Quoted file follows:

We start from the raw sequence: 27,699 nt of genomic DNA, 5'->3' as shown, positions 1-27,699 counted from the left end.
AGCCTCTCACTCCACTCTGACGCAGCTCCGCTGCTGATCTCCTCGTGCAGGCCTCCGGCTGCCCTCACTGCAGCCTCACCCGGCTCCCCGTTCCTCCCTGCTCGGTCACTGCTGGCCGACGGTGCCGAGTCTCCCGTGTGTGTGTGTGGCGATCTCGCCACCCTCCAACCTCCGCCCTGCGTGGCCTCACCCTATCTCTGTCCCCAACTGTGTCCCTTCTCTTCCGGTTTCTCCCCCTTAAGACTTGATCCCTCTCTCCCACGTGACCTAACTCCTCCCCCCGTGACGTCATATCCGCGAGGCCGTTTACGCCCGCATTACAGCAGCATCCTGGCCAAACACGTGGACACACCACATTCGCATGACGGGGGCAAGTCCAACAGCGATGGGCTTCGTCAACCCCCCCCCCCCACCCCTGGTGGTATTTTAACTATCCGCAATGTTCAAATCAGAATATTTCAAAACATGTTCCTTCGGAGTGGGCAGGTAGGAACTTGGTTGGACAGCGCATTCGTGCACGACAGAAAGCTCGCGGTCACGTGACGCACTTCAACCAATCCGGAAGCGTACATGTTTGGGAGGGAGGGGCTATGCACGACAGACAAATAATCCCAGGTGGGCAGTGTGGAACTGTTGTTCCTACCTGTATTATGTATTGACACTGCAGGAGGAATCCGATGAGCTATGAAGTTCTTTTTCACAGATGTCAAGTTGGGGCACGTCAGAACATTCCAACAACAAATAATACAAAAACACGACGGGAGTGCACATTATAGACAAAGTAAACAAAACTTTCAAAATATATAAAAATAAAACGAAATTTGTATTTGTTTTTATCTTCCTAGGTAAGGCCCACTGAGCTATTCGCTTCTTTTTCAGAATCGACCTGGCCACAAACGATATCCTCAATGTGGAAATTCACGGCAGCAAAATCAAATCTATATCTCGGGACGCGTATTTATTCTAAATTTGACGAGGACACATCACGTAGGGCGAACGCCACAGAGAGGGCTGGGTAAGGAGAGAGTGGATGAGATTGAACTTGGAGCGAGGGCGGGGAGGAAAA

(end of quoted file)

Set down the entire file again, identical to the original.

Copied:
We start from the raw sequence: 27,699 nt of genomic DNA, 5'->3' as shown, positions 1-27,699 counted from the left end.
AGCCTCTCACTCCACTCTGACGCAGCTCCGCTGCTGATCTCCTCGTGCAGGCCTCCGGCTGCCCTCACTGCAGCCTCACCCGGCTCCCCGTTCCTCCCTGCTCGGTCACTGCTGGCCGACGGTGCCGAGTCTCCCGTGTGTGTGTGTGGCGATCTCGCCACCCTCCAACCTCCGCCCTGCGTGGCCTCACCCTATCTCTGTCCCCAACTGTGTCCCTTCTCTTCCGGTTTCTCCCCCTTAAGACTTGATCCCTCTCTCCCACGTGACCTAACTCCTCCCCCCGTGACGTCATATCCGCGAGGCCGTTTACGCCCGCATTACAGCAGCATCCTGGCCAAACACGTGGACACACCACATTCGCATGACGGGGGCAAGTCCAACAGCGATGGGCTTCGTCAACCCCCCCCCCCCACCCCTGGTGGTATTTTAACTATCCGCAATGTTCAAATCAGAATATTTCAAAACATGTTCCTTCGGAGTGGGCAGGTAGGAACTTGGTTGGACAGCGCATTCGTGCACGACAGAAAGCTCGCGGTCACGTGACGCACTTCAACCAATCCGGAAGCGTACATGTTTGGGAGGGAGGGGCTATGCACGACAGACAAATAATCCCAGGTGGGCAGTGTGGAACTGTTGTTCCTACCTGTATTATGTATTGACACTGCAGGAGGAATCCGATGAGCTATGAAGTTCTTTTTCACAGATGTCAAGTTGGGGCACGTCAGAACATTCCAACAACAAATAATACAAAAACACGACGGGAGTGCACATTATAGACAAAGTAAACAAAACTTTCAAAATATATAAAAATAAAACGAAATTTGTATTTGTTTTTATCTTCCTAGGTAAGGCCCACTGAGCTATTCGCTTCTTTTTCAGAATCGACCTGGCCACAAACGATATCCTCAATGTGGAAATTCACGGCAGCAAAATCAAATCTATATCTCGGGACGCGTATTTATTCTAAATTTGACGAGGACACATCACGTAGGGCGAACGCCACAGAGAGGGCTGGGTAAGGAGAGAGTGGATGAGATTGAACTTGGAGCGAGGGCGGGGAGGAAAA